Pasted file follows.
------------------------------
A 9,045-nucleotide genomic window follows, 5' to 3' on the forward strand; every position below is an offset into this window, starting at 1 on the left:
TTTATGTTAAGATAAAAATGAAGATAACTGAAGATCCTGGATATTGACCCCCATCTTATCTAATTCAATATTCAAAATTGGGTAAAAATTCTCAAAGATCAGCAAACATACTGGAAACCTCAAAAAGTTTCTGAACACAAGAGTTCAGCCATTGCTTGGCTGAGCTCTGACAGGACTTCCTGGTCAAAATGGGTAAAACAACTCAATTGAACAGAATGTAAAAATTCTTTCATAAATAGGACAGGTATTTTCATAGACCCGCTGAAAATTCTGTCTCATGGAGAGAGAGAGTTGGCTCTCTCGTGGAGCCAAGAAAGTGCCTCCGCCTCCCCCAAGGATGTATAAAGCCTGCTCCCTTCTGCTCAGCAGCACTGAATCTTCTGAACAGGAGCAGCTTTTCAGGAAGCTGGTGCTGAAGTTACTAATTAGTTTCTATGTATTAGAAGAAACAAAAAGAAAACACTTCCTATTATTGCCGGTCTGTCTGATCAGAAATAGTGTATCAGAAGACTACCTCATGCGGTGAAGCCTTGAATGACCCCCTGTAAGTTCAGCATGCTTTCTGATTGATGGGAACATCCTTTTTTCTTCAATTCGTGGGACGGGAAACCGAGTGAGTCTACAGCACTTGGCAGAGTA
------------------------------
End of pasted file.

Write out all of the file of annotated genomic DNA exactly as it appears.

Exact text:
A 9,045-nucleotide genomic window follows, 5' to 3' on the forward strand; every position below is an offset into this window, starting at 1 on the left:
TTTATGTTAAGATAAAAATGAAGATAACTGAAGATCCTGGATATTGACCCCCATCTTATCTAATTCAATATTCAAAATTGGGTAAAAATTCTCAAAGATCAGCAAACATACTGGAAACCTCAAAAAGTTTCTGAACACAAGAGTTCAGCCATTGCTTGGCTGAGCTCTGACAGGACTTCCTGGTCAAAATGGGTAAAACAACTCAATTGAACAGAATGTAAAAATTCTTTCATAAATAGGACAGGTATTTTCATAGACCCGCTGAAAATTCTGTCTCATGGAGAGAGAGAGTTGGCTCTCTCGTGGAGCCAAGAAAGTGCCTCCGCCTCCCCCAAGGATGTATAAAGCCTGCTCCCTTCTGCTCAGCAGCACTGAATCTTCTGAACAGGAGCAGCTTTTCAGGAAGCTGGTGCTGAAGTTACTAATTAGTTTCTATGTATTAGAAGAAACAAAAAGAAAACACTTCCTATTATTGCCGGTCTGTCTGATCAGAAATAGTGTATCAGAAGACTACCTCATGCGGTGAAGCCTTGAATGACCCCCTGTAAGTTCAGCATGCTTTCTGATTGATGGGAACATCCTTTTTTCTTCAATTCGTGGGACGGGAAACCGAGTGAGTCTACAGCACTTGGCAGAGTA